Battalion Guns:
    Those who wish to represent battalion guns separately may use the following rules in lieu of those noted above:
    a. Add an additional base to the infantry unit with a small gun and crew
    b. The gun is permanently attached to the unit and moves like the unit in open ground. Terrain penalties are applied as usual for the infantry unit EXCEPT that the battalion gun may not be moved through woods nor over linear obstacles; it may cross fordable streams. If the infantry wish to cross terrain over which the gun may not move the gun base is permanently removed; battalion guns may not operate separately.
    C. When volley firing the player rolls an extra die for the battalion gun. IF the battalion gun die exceeds the result of the musketry die, it adds +1 to the musketry die. Any other result is ignored.
    D. The battalion gun cannot be targeted separately and continues to function with the infantry unit until the unit is broken or the gun has to be removed due to terrain restrictions noted above.
    E. When representing battalion guns, leave the musketry ‘to Kill’ requirement as 5-6.
    F. If the infantry unit Charges into melee contact, the battalion gun is permanently lost to the unit.

    5. Infantry Columns
    Infantry columns were used in the period for manoeuvre but not for closing to combat. That said, dense terrain or tactical surprise may force players to use columns to initiate a charge into melee.

    An infantry column that charges an enemy line and is Staggered is withdrawn from melee contact and must form line in the following turn. If there is no room to deploy into line, the column is stuck in its position.

    Infantry columns always use their DisMR in melee.

    Flank/Rear support:
    Infantry columns neither give nor receive Combat Deployment modifiers for flank and/or rear support.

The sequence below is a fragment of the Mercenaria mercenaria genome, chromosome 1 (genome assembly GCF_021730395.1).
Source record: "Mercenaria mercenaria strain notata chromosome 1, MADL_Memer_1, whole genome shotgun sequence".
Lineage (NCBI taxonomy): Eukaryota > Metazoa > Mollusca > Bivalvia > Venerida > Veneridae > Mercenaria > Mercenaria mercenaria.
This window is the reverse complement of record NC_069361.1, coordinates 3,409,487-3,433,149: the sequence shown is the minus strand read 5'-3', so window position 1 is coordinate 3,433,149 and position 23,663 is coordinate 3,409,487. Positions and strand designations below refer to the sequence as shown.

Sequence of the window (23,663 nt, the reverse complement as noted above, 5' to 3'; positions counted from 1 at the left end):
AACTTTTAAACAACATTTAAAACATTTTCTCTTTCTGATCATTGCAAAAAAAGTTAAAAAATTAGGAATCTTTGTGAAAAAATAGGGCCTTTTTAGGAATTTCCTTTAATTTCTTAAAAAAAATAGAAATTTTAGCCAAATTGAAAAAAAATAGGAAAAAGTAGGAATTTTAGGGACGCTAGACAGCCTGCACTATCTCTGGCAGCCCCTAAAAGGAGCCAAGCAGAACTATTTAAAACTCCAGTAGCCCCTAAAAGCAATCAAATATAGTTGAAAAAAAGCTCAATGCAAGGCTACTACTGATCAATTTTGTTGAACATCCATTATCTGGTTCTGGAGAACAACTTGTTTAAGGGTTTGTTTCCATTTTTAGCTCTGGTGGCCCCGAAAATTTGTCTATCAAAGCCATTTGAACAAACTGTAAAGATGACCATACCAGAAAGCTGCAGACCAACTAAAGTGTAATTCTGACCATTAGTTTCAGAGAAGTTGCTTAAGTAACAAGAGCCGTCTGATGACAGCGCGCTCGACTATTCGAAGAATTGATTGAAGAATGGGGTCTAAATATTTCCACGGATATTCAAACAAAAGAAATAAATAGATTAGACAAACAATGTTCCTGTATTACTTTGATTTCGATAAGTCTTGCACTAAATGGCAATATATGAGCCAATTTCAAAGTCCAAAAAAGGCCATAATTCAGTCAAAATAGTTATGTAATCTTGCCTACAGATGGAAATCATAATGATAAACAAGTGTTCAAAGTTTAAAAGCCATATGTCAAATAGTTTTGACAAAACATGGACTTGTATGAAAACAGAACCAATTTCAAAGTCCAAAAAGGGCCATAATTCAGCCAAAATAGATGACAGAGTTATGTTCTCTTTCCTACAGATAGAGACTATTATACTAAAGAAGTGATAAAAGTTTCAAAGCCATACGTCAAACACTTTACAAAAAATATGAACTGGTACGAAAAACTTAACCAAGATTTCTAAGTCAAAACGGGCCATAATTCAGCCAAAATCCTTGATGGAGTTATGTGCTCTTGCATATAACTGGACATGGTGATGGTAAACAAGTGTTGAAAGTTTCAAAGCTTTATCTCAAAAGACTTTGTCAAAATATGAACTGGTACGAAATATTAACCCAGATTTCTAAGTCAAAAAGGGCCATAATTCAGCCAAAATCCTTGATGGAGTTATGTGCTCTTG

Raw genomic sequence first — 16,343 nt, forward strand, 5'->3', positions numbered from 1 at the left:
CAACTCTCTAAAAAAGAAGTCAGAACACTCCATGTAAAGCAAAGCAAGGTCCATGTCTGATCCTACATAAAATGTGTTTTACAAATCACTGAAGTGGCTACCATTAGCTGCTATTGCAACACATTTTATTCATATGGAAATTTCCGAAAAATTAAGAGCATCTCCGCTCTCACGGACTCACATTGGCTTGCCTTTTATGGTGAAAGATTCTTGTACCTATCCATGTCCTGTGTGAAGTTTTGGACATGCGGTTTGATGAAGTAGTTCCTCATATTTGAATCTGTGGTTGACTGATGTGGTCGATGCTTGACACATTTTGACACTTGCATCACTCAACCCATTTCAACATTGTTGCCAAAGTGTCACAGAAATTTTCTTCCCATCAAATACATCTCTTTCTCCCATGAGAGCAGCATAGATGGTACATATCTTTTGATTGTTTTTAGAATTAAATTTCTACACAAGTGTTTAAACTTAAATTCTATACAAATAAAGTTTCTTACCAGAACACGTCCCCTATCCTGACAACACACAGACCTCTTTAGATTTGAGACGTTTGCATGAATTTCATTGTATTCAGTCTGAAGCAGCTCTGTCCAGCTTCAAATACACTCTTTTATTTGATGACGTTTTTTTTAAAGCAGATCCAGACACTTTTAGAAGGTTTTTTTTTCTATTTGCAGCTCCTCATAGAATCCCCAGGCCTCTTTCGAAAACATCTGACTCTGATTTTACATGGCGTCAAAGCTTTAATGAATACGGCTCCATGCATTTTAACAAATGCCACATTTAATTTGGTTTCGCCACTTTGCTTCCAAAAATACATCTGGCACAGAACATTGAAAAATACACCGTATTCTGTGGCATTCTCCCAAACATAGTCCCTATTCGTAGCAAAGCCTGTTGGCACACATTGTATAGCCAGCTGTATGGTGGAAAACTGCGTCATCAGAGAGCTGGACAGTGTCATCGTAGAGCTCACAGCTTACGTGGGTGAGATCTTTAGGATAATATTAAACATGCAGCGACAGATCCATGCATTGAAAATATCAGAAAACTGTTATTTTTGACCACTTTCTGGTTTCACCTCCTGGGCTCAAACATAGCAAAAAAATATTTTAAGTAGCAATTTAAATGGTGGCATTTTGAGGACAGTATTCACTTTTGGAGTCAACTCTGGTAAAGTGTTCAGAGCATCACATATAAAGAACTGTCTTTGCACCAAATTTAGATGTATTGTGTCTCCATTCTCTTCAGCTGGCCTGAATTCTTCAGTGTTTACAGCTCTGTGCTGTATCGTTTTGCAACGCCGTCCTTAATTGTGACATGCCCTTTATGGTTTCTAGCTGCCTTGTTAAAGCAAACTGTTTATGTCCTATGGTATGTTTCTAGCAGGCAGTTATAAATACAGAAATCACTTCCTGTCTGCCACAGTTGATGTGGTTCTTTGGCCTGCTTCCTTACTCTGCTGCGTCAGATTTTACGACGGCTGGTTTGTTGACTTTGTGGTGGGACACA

6. Changing Orders:
    Prussians get more ADCs.

    7. Artillery Movement:
    SYW artillery was not as mobile as its Napoleonic counterparts both due to doctrine and technology.
    The most mobile artillery – battalion guns – are abstracted in Shako by the enhanced musketry effectiveness.

    Prussian Horse Guns:
    Horse guns move 9 inches per turn; other horse gun rules apply.

    Positional artillery (foot and heavy):
    All positional foot and heavy guns may move 3 inches per turn if they did not fire that turn. Exception: Positional artillery units that start the game limbered may move 6 inches per turn. Once unlimbered (e.g. first turn fired), these artillery units are limited to the 3 inch movement rate noted above.

    8. Cavalry tactics: Pistol trotters
    During the early part of the century cavalry doctrines were still divided between the old trot and pistol fire doctrines (shot) and those that favoured the charge and steel (shock). Shock cavalry are handled using the normal rules in Shako II. Shot cavalry use the following rules:
    – Shot cavalry use the same movement rules as other cavalry; remember that there is no “charge movement rate” as such in Shako II.
    – Shot cavalry must be deployed in line to use their pistols.
    – The pistol shot effects are calculated in the Melee phase but prior to the melee resolution.
    – The pistol shot is done like regular musketry volley; the ‘kill’ requirement is 5-6. Cavalry pistols never inflict two kills.
    – The cavalry suffer the ‘failed volley’ modifier in the melee if they fail to Stagger their melee opponent but the modifier is -2.

    After the pistol shot, fight the melee normally applying the usual melee rules and the modifier above if applicable.

    These rules use existing mechanics and have the desired effect of rewarding pistol cavalry for effective firing, but punishing them severely if they fail to disrupt the charge of their opponents. Note that shot cavalry that charge infantry frontally will receive infantry fire BEFORE they are able to fire their pistols due to the turn sequencing, thereby giving the infantry an advantage in this context.

    • jemima_fawr says:

      Excellent! I’ll have a good look at that. I’ll be posting my own version here very soon, but I’m sure there are some great ideas that could be adapted there. 🙂 Thanks very much! 🙂

  6. Pingback: Resurrecting The SYW Mojo (Part 2) – Refreshing The Rules (Battle of Mollwitz 1741 Solo Playtest) | Jemima Fawr's Miniature Wargames Blog

  7. Pingback: “Rogues! Do You Want To Stay In The Toolbox Forever?!” (Part 4: Some Prussian Reinforcements) | Jemima Fawr's Miniature Wargames Blog

  8. Pingback: “Rogues! Do You Want To Stay In The Toolbox Forever?!” (Part 6: More SYW Prussian Reinforcements) | Jemima Fawr's Miniature Wargames Blog